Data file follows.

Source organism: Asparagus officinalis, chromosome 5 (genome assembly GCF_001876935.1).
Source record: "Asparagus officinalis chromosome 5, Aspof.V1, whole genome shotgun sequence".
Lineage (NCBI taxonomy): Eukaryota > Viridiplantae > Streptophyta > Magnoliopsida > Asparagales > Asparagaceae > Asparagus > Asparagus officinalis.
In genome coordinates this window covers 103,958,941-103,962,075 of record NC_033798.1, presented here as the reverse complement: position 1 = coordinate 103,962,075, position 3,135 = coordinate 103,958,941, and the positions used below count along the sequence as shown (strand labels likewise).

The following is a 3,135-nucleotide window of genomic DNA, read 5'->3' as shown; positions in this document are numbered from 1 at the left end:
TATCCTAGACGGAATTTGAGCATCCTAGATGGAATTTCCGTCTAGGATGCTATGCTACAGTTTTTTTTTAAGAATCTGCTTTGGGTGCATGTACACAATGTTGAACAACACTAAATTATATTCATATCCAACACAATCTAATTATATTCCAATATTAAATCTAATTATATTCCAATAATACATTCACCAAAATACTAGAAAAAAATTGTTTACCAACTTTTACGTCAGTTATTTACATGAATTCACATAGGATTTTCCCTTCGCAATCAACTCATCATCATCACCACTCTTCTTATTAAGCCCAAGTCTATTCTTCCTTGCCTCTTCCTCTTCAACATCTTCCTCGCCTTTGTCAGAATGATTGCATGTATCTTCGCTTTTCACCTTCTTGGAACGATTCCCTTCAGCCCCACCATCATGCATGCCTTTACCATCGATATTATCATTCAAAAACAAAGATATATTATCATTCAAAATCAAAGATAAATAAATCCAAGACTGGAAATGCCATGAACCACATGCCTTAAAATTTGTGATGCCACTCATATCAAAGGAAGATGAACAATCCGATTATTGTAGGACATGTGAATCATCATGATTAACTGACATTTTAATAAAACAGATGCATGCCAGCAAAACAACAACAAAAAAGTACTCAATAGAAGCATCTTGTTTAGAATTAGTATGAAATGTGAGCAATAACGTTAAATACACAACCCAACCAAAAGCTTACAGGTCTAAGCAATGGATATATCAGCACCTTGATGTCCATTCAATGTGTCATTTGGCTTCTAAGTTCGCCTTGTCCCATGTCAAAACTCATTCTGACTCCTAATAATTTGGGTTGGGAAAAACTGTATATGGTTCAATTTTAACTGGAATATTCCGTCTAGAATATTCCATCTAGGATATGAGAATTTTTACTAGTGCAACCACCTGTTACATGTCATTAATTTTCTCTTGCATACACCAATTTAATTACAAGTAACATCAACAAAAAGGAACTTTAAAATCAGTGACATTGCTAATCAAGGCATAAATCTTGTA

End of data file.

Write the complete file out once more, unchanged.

Source organism: Asparagus officinalis, chromosome 5 (genome assembly GCF_001876935.1).
Source record: "Asparagus officinalis chromosome 5, Aspof.V1, whole genome shotgun sequence".
Lineage (NCBI taxonomy): Eukaryota > Viridiplantae > Streptophyta > Magnoliopsida > Asparagales > Asparagaceae > Asparagus > Asparagus officinalis.
In genome coordinates this window covers 103,958,941-103,962,075 of record NC_033798.1, presented here as the reverse complement: position 1 = coordinate 103,962,075, position 3,135 = coordinate 103,958,941, and the positions used below count along the sequence as shown (strand labels likewise).

The following is a 3,135-nucleotide window of genomic DNA, read 5'->3' as shown; positions in this document are numbered from 1 at the left end:
TATCCTAGACGGAATTTGAGCATCCTAGATGGAATTTCCGTCTAGGATGCTATGCTACAGTTTTTTTTTAAGAATCTGCTTTGGGTGCATGTACACAATGTTGAACAACACTAAATTATATTCATATCCAACACAATCTAATTATATTCCAATATTAAATCTAATTATATTCCAATAATACATTCACCAAAATACTAGAAAAAAATTGTTTACCAACTTTTACGTCAGTTATTTACATGAATTCACATAGGATTTTCCCTTCGCAATCAACTCATCATCATCACCACTCTTCTTATTAAGCCCAAGTCTATTCTTCCTTGCCTCTTCCTCTTCAACATCTTCCTCGCCTTTGTCAGAATGATTGCATGTATCTTCGCTTTTCACCTTCTTGGAACGATTCCCTTCAGCCCCACCATCATGCATGCCTTTACCATCGATATTATCATTCAAAAACAAAGATATATTATCATTCAAAATCAAAGATAAATAAATCCAAGACTGGAAATGCCATGAACCACATGCCTTAAAATTTGTGATGCCACTCATATCAAAGGAAGATGAACAATCCGATTATTGTAGGACATGTGAATCATCATGATTAACTGACATTTTAATAAAACAGATGCATGCCAGCAAAACAACAACAAAAAAGTACTCAATAGAAGCATCTTGTTTAGAATTAGTATGAAATGTGAGCAATAACGTTAAATACACAACCCAACCAAAAGCTTACAGGTCTAAGCAATGGATATATCAGCACCTTGATGTCCATTCAATGTGTCATTTGGCTTCTAAGTTCGCCTTGTCCCATGTCAAAACTCATTCTGACTCCTAATAATTTGGGTTGGGAAAAACTGTATATGGTTCAATTTTAACTGGAATATTCCGTCTAGAATATTCCATCTAGGATATGAGAATTTTTACTAGTGCAACCACCTGTTACATGTCATTAATTTTCTCTTGCATACACCAATTTAATTACAAGTAACATCAACAAAAAGGAACTTTAAAATCAGTGACATTGCTAATCAAGGCATAAATCTTGTA